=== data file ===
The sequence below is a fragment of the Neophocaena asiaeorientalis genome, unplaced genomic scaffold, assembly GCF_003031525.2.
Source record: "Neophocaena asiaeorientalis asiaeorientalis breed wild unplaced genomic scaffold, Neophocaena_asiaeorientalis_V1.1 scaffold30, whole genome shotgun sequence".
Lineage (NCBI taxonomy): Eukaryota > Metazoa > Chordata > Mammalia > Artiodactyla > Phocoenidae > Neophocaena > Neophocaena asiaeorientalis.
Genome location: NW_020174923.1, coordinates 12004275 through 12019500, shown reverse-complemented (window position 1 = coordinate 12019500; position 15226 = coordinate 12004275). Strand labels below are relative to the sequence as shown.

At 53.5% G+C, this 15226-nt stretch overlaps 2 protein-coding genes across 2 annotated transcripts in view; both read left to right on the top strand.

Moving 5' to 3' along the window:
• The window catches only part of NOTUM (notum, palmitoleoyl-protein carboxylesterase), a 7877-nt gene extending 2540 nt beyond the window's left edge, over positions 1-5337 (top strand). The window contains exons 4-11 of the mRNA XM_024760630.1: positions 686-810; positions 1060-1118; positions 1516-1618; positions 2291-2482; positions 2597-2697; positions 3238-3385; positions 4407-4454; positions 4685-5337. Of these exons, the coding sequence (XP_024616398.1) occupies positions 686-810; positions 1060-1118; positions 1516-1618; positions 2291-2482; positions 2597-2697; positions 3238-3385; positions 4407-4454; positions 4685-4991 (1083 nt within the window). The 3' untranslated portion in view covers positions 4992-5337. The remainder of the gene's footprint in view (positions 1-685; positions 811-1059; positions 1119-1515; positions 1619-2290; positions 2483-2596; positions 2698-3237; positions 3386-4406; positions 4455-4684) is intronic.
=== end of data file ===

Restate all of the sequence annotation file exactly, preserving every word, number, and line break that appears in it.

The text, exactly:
The sequence below is a fragment of the Neophocaena asiaeorientalis genome, unplaced genomic scaffold, assembly GCF_003031525.2.
Source record: "Neophocaena asiaeorientalis asiaeorientalis breed wild unplaced genomic scaffold, Neophocaena_asiaeorientalis_V1.1 scaffold30, whole genome shotgun sequence".
Lineage (NCBI taxonomy): Eukaryota > Metazoa > Chordata > Mammalia > Artiodactyla > Phocoenidae > Neophocaena > Neophocaena asiaeorientalis.
Genome location: NW_020174923.1, coordinates 12004275 through 12019500, shown reverse-complemented (window position 1 = coordinate 12019500; position 15226 = coordinate 12004275). Strand labels below are relative to the sequence as shown.

At 53.5% G+C, this 15226-nt stretch overlaps 2 protein-coding genes across 2 annotated transcripts in view; both read left to right on the top strand.

Moving 5' to 3' along the window:
• The window catches only part of NOTUM (notum, palmitoleoyl-protein carboxylesterase), a 7877-nt gene extending 2540 nt beyond the window's left edge, over positions 1-5337 (top strand). The window contains exons 4-11 of the mRNA XM_024760630.1: positions 686-810; positions 1060-1118; positions 1516-1618; positions 2291-2482; positions 2597-2697; positions 3238-3385; positions 4407-4454; positions 4685-5337. Of these exons, the coding sequence (XP_024616398.1) occupies positions 686-810; positions 1060-1118; positions 1516-1618; positions 2291-2482; positions 2597-2697; positions 3238-3385; positions 4407-4454; positions 4685-4991 (1083 nt within the window). The 3' untranslated portion in view covers positions 4992-5337. The remainder of the gene's footprint in view (positions 1-685; positions 811-1059; positions 1119-1515; positions 1619-2290; positions 2483-2596; positions 2698-3237; positions 3386-4406; positions 4455-4684) is intronic.